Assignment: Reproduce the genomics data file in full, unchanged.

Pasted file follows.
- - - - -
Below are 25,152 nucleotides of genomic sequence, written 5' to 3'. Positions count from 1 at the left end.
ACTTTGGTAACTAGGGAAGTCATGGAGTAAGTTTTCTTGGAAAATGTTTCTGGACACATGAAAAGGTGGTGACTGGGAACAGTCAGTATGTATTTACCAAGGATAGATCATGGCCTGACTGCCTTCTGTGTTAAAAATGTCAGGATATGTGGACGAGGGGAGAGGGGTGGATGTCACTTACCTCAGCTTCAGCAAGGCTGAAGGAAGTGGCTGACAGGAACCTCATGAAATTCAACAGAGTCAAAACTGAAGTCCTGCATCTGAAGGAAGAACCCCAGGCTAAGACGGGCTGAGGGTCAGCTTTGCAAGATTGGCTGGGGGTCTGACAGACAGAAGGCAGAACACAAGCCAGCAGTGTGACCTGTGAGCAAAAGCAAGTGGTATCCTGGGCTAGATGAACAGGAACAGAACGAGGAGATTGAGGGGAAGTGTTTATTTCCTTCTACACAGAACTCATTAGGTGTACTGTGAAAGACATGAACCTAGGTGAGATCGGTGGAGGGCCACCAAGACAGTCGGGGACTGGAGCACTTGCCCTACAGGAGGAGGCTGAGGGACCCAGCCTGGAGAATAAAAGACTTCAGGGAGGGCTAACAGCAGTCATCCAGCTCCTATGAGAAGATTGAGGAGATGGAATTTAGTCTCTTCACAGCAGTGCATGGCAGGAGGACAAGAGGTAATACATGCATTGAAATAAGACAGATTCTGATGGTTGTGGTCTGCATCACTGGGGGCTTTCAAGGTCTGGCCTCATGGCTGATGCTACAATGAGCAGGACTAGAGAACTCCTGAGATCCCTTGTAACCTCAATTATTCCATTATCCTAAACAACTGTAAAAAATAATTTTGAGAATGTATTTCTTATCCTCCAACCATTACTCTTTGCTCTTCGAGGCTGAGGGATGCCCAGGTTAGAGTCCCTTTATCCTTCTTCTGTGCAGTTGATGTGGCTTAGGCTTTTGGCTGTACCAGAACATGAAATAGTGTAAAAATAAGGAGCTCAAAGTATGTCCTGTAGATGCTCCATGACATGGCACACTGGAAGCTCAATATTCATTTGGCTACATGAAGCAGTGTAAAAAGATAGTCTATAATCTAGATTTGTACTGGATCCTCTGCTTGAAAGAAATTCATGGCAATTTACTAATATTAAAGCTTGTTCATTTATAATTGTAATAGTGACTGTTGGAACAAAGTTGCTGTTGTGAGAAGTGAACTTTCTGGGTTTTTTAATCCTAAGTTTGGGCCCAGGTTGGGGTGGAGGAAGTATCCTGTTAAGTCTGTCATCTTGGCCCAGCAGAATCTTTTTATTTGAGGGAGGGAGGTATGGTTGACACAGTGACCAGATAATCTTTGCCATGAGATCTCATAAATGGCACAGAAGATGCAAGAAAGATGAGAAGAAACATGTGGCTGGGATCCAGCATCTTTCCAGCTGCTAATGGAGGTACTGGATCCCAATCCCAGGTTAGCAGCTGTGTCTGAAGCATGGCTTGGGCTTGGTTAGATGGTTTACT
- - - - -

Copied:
Below are 25,152 nucleotides of genomic sequence, written 5' to 3'. Positions count from 1 at the left end.
ACTTTGGTAACTAGGGAAGTCATGGAGTAAGTTTTCTTGGAAAATGTTTCTGGACACATGAAAAGGTGGTGACTGGGAACAGTCAGTATGTATTTACCAAGGATAGATCATGGCCTGACTGCCTTCTGTGTTAAAAATGTCAGGATATGTGGACGAGGGGAGAGGGGTGGATGTCACTTACCTCAGCTTCAGCAAGGCTGAAGGAAGTGGCTGACAGGAACCTCATGAAATTCAACAGAGTCAAAACTGAAGTCCTGCATCTGAAGGAAGAACCCCAGGCTAAGACGGGCTGAGGGTCAGCTTTGCAAGATTGGCTGGGGGTCTGACAGACAGAAGGCAGAACACAAGCCAGCAGTGTGACCTGTGAGCAAAAGCAAGTGGTATCCTGGGCTAGATGAACAGGAACAGAACGAGGAGATTGAGGGGAAGTGTTTATTTCCTTCTACACAGAACTCATTAGGTGTACTGTGAAAGACATGAACCTAGGTGAGATCGGTGGAGGGCCACCAAGACAGTCGGGGACTGGAGCACTTGCCCTACAGGAGGAGGCTGAGGGACCCAGCCTGGAGAATAAAAGACTTCAGGGAGGGCTAACAGCAGTCATCCAGCTCCTATGAGAAGATTGAGGAGATGGAATTTAGTCTCTTCACAGCAGTGCATGGCAGGAGGACAAGAGGTAATACATGCATTGAAATAAGACAGATTCTGATGGTTGTGGTCTGCATCACTGGGGGCTTTCAAGGTCTGGCCTCATGGCTGATGCTACAATGAGCAGGACTAGAGAACTCCTGAGATCCCTTGTAACCTCAATTATTCCATTATCCTAAACAACTGTAAAAAATAATTTTGAGAATGTATTTCTTATCCTCCAACCATTACTCTTTGCTCTTCGAGGCTGAGGGATGCCCAGGTTAGAGTCCCTTTATCCTTCTTCTGTGCAGTTGATGTGGCTTAGGCTTTTGGCTGTACCAGAACATGAAATAGTGTAAAAATAAGGAGCTCAAAGTATGTCCTGTAGATGCTCCATGACATGGCACACTGGAAGCTCAATATTCATTTGGCTACATGAAGCAGTGTAAAAAGATAGTCTATAATCTAGATTTGTACTGGATCCTCTGCTTGAAAGAAATTCATGGCAATTTACTAATATTAAAGCTTGTTCATTTATAATTGTAATAGTGACTGTTGGAACAAAGTTGCTGTTGTGAGAAGTGAACTTTCTGGGTTTTTTAATCCTAAGTTTGGGCCCAGGTTGGGGTGGAGGAAGTATCCTGTTAAGTCTGTCATCTTGGCCCAGCAGAATCTTTTTATTTGAGGGAGGGAGGTATGGTTGACACAGTGACCAGATAATCTTTGCCATGAGATCTCATAAATGGCACAGAAGATGCAAGAAAGATGAGAAGAAACATGTGGCTGGGATCCAGCATCTTTCCAGCTGCTAATGGAGGTACTGGATCCCAATCCCAGGTTAGCAGCTGTGTCTGAAGCATGGCTTGGGCTTGGTTAGATGGTTTACT